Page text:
Smackdown in San Juan
The lights flicker once. They flicker twice.
There’s only one way this is gonna end.
The wind and rain rattle the metal louvers and the neighborhood plunges into darkness.
The high school sophomore lets out a shriek.
Because the zombie hiding under her Westchase bed the last 15 years has secretly jumped into her carry-on and is now stumbling down the hallway of her grandparents’ home in San Juan, Puerto Rico.
Where six of my in-laws’ seven children, their spouses, 13 of their grandchildren, one of my niece’s boyfriends and me (that’s 25 total for those perplexed by Sunshine Math) are staying in their San Juan home to celebrate their 50th wedding anniversary.
Just as Tropical Storm Bertha decides to drop in.
When The Sophomore runs out of air, there are actually two full seconds of perfect stillness before the electric generator coughs, sputters and roars.
Puerto Rican Travel Guide Factoid #76: A significant number of families in Puerto Rico own electric generators because the power company down there is as reliable as your Uncle Louie.
The lights flicker back on.
Only now they’re controlled by a collective dimmer.
A collective dimmer entrusted to a 2-year-old Ritalin junkie, forced to quit elevator buttons cold turkey.
Now shuddering on and off.
Cough! Sputter! BACKFIRE!
Now brighter again.
The Sophomore emits little bleats of despair with every change.
Having fled to the 15 by 12 foot bedroom (assigned to my entire family) for some quiet Me Time (necessary to preserve my carefully honed effervescent façade), I now need to flee again. It isn’t the bleating. It’s the relentless generator, muttering and sputtering about being overworked and underpaid, just fifteen feet from the window – and my head. It jack-hammers into my skull, seizes my paltry brain stem and begins beating it to and fro like a punching bag.
I flee downstairs with my book. One group is gossiping in front of the kitchen TV, loudly tuned to Sharknado 2’s tornadic-chainsaw-death screams. Fifteen feet away, another group is gyrating to the Wii Just Dance version of Call Me Maybe. The rival groups take turns throwing looks at each other before cranking their TV’s volume:
Someone’s arm gets ripped off by a hammerhead.
Carly Rae Jepsen can now be heard in the Dominican Republic.
Ian Ziering’s shark-dicing chain saw is now louder than the generator. It’s not clear which is actually vibrating the house more.
I opt for the concrete veranda, whose vaulted ceiling offers the subtle acoustics of a cathedral hosting the National Convention of Pipe Organ Professionals. A third group is seated there, shouting over a Rummy game involving three full decks of cards and an equivalent number of empty wine bottles.
Welcome to the Enchanted Island.
The only remaining option being the mosquito- and tropical storm-infested pool patio, I plop into a worn, leather recliner on the enclosed veranda, farthest from the generator.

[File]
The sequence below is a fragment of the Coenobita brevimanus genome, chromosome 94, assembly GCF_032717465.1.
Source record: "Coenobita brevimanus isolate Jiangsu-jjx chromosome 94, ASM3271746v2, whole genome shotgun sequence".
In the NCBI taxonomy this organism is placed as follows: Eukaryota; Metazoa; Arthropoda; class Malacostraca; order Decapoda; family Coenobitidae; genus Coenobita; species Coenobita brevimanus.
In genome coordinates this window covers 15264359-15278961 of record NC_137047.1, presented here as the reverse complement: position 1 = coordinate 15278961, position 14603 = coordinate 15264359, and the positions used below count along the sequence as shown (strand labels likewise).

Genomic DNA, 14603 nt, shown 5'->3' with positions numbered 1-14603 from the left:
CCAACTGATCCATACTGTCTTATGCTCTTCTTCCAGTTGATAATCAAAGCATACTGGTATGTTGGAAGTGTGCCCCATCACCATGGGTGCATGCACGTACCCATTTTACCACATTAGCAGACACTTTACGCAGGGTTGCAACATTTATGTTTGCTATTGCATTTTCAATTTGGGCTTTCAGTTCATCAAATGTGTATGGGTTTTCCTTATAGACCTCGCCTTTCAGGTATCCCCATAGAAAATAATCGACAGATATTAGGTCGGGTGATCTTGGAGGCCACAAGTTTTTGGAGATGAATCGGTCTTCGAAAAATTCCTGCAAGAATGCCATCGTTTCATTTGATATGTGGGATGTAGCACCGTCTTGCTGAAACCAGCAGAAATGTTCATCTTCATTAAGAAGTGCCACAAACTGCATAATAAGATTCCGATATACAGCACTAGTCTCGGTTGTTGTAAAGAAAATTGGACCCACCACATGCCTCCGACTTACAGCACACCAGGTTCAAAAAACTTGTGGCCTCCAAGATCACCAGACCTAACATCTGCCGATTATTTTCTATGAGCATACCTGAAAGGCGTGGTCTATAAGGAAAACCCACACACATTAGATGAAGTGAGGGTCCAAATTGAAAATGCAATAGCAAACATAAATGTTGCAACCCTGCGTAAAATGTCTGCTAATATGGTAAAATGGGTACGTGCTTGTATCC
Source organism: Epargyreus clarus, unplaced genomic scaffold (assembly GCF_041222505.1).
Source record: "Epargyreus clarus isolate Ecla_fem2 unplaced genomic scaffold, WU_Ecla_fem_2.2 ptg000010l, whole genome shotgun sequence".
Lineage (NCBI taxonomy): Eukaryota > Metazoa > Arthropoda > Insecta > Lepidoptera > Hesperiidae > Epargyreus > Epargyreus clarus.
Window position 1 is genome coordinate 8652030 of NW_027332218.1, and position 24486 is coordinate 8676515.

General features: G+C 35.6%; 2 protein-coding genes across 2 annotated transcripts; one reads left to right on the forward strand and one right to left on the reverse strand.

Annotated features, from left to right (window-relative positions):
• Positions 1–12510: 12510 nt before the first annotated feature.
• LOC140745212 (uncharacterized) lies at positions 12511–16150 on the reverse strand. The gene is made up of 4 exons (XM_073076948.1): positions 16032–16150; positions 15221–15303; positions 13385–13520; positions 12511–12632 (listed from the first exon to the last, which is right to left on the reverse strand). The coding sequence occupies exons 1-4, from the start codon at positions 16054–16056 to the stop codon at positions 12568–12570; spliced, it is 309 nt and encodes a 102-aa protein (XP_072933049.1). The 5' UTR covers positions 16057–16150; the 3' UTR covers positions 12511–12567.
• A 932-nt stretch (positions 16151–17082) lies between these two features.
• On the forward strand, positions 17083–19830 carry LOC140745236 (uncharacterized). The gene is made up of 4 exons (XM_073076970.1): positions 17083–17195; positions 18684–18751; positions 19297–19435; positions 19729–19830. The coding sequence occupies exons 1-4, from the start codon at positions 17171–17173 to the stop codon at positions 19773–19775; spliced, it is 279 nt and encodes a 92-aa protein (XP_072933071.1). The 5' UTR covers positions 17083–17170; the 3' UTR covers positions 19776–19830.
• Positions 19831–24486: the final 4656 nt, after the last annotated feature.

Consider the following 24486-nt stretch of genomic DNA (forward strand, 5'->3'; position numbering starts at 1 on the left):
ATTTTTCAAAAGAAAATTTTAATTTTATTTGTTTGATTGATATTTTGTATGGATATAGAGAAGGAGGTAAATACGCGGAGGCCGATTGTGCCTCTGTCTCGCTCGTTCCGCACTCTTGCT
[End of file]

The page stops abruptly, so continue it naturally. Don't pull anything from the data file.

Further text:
Forgetting, of course, that when any dad plops anywhere comfortable, it triggers an instinctual reaction in all children within 50 feet. They must immediately fling themselves upon him.
And I was in a home occupied by 11 children under 18.
Anna, 1, is the first to toddle over and flop across me. “Hi!” she cries.
“Hi!” I say back. I stubbornly look back down at my book.
She reflops. “Hi!” she shouts louder.
I effervescently smile at her. “Hi!” I say firmly. Back to the book.
“HI!” she screams.
Jealous of the quality time Anna’s getting, her brother Nathan, 2, scales my legs, pulls my book down and actually roars like a lion.
Anna wanders off, intent on knocking more picture frames off tables. But Josh, 3, now arrives with a handful of miniature monster figurines he found in his dad’s old bedroom. Nathan trots out another roar. Two small plastic monsters begin a loud, threatening conversation inches from my ear.
Monster 1: “I’m going to eat Uncle Chris!”
Monster 2: “NOOOO! I’m going to eat Uncle Chris!”
I still ignore them. Because it worked with Anna.
And because my grandmother insisted that if you simply ignore people who are bothering you, they’ll go away.
The monsters start dancing on my cheek.
Because ignoring boys stopped working sometime around World War II.
I foolishly go on ignoring.
One monster is now dancing a merengue on my forehead. The other has jammed itself into my right eye under my eyeglasses.
“I’m going to wipe poop on you!” Josh suddenly cries. He holds his finger out threateningly. Nathan eyes him.
Half blind, I can’t really see if there really is poop on his finger. Given how many diaper changes I’ve witnessed over the last three days, it’s a distinct possibility. So I trot out the big guns. “If you wipe poop on me, I’m gonna take a big one out of my pocket and stick it in your ear.”
Josh screams and dashes away. Nathan screams and follows him.
Having only had daughters that would have avoided me for a week after such a threat, I thought I was actually free to read.
Boys, however, are different. If you threaten to stick poop into the ear of a 3-year-old boy, that 3-year-old boy will fully commit himself to determining just how far he must go before said poop winds up in said ear.
The finger returns.
WWE SmackDown it is.
I drop the book and give chase. Josh screams and runs. Both TVs edge louder. I dash into the kitchen, study the possibilities, and quickly dip a cookie into the Nutella jar.
Josh dashes in, finger extended. I whirl around. He spots the gloppy poop. A horrified look splays across his face. He pitches a scream that could peel paint off a wall.
His mother rushes in from the Rummy game. “What are you doing?!” she cries at him.
He points. “He’s gonna put poop in my ear!”
She looks at me.
I shrug and pop the poop in my mouth.
“It’s time for bed!” she says.
Which sounds like a wonderful idea.
So I climb the stairs. Ten minutes later, I flop into bed and lay my head against the vibrating wall.
And let out a happy sigh.
By Chris Barrett, WOW Pooplisher